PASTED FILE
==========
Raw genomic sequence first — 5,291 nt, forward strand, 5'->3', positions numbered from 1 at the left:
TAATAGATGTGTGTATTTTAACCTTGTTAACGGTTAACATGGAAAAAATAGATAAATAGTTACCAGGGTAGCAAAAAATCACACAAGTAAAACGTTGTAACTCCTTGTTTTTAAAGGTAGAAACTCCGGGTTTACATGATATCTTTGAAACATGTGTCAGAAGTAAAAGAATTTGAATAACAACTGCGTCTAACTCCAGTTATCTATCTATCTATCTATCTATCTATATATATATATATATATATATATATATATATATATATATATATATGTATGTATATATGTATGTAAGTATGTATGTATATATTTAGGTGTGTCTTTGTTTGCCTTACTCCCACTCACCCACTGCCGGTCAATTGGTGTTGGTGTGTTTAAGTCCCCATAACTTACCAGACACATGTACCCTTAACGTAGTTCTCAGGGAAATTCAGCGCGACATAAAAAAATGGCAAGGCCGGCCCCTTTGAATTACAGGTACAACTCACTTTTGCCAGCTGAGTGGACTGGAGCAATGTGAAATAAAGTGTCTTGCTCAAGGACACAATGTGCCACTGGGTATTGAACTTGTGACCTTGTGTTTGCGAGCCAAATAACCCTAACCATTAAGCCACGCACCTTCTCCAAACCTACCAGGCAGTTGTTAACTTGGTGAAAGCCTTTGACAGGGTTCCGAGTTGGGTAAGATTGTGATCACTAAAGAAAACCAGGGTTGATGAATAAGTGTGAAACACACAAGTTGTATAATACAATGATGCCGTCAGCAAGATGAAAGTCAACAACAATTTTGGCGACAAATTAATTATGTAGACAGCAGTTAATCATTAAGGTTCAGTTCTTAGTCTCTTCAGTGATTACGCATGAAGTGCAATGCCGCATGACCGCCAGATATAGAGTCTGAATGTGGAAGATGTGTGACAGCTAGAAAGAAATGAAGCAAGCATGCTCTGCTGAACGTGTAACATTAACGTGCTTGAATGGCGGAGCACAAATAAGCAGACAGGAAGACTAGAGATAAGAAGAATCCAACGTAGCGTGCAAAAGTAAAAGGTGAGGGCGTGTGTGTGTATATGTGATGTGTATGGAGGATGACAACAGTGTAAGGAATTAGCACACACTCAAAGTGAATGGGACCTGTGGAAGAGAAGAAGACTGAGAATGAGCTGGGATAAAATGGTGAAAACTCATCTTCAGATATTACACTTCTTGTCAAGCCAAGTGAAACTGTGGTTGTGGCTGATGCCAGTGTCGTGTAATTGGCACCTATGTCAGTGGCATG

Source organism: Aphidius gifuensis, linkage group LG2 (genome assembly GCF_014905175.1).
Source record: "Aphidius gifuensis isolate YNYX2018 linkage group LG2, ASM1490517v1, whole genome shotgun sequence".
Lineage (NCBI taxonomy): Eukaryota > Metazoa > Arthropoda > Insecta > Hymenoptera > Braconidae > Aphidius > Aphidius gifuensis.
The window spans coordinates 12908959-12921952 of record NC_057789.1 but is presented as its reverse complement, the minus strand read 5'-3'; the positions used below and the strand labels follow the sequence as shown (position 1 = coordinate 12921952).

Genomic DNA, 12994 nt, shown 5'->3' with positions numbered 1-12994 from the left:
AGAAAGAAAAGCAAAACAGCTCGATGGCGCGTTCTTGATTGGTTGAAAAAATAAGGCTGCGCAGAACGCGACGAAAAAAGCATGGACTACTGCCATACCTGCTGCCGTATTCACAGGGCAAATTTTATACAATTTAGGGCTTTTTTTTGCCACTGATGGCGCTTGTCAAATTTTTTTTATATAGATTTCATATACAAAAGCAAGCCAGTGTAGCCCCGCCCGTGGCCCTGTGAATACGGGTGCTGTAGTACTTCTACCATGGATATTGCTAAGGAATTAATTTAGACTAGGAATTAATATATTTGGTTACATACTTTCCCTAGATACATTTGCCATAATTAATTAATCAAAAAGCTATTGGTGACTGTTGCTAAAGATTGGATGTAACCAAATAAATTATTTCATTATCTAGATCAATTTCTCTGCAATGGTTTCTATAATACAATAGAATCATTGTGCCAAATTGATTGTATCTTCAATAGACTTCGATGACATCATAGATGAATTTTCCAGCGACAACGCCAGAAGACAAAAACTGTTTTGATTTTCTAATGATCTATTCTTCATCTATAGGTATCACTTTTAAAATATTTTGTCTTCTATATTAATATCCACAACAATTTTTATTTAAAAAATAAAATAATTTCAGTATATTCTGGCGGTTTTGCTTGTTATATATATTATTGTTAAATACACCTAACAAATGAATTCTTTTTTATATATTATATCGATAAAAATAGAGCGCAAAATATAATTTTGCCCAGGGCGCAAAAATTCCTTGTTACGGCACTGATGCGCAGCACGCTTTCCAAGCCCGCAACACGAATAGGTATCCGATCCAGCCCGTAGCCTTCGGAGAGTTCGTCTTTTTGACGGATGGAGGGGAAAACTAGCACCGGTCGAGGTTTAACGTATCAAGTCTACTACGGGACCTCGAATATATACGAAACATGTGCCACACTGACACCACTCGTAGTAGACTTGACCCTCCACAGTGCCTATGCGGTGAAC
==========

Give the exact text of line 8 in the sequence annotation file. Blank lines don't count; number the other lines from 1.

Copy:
AGAAAGAAAAGCAAAACAGCTCGATGGCGCGTTCTTGATTGGTTGAAAAAATAAGGCTGCGCAGAACGCGACGAAAAAAGCATGGACTACTGCCATACCTGCTGCCGTATTCACAGGGCAAATTTTATACAATTTAGGGCTTTTTTTTGCCACTGATGGCGCTTGTCAAATTTTTTTTATATAGATTTCATATACAAAAGCAAGCCAGTGTAGCCCCGCCCGTGGCCCTGTGAATACGGGTGCTGTAGTACTTCTACCATGGATATTGCTAAGGAATTAATTTAGACTAGGAATTAATATATTTGGTTACATACTTTCCCTAGATACATTTGCCATAATTAATTAATCAAAAAGCTATTGGTGACTGTTGCTAAAGATTGGATGTAACCAAATAAATTATTTCATTATCTAGATCAATTTCTCTGCAATGGTTTCTATAATACAATAGAATCATTGTGCCAAATTGATTGTATCTTCAATAGACTTCGATGACATCATAGATGAATTTTCCAGCGACAACGCCAGAAGACAAAAACTGTTTTGATTTTCTAATGATCTATTCTTCATCTATAGGTATCACTTTTAAAATATTTTGTCTTCTATATTAATATCCACAACAATTTTTATTTAAAAAATAAAATAATTTCAGTATATTCTGGCGGTTTTGCTTGTTATATATATTATTGTTAAATACACCTAACAAATGAATTCTTTTTTATATATTATATCGATAAAAATAGAGCGCAAAATATAATTTTGCCCAGGGCGCAAAAATTCCTTGTTACGGCACTGATGCGCAGCACGCTTTCCAAGCCCGCAACACGAATAGGTATCCGATCCAGCCCGTAGCCTTCGGAGAGTTCGTCTTTTTGACGGATGGAGGGGAAAACTAGCACCGGTCGAGGTTTAACGTATCAAGTCTACTACGGGACCTCGAATATATACGAAACATGTGCCACACTGACACCACTCGTAGTAGACTTGACCCTCCACAGTGCCTATGCGGTGAAC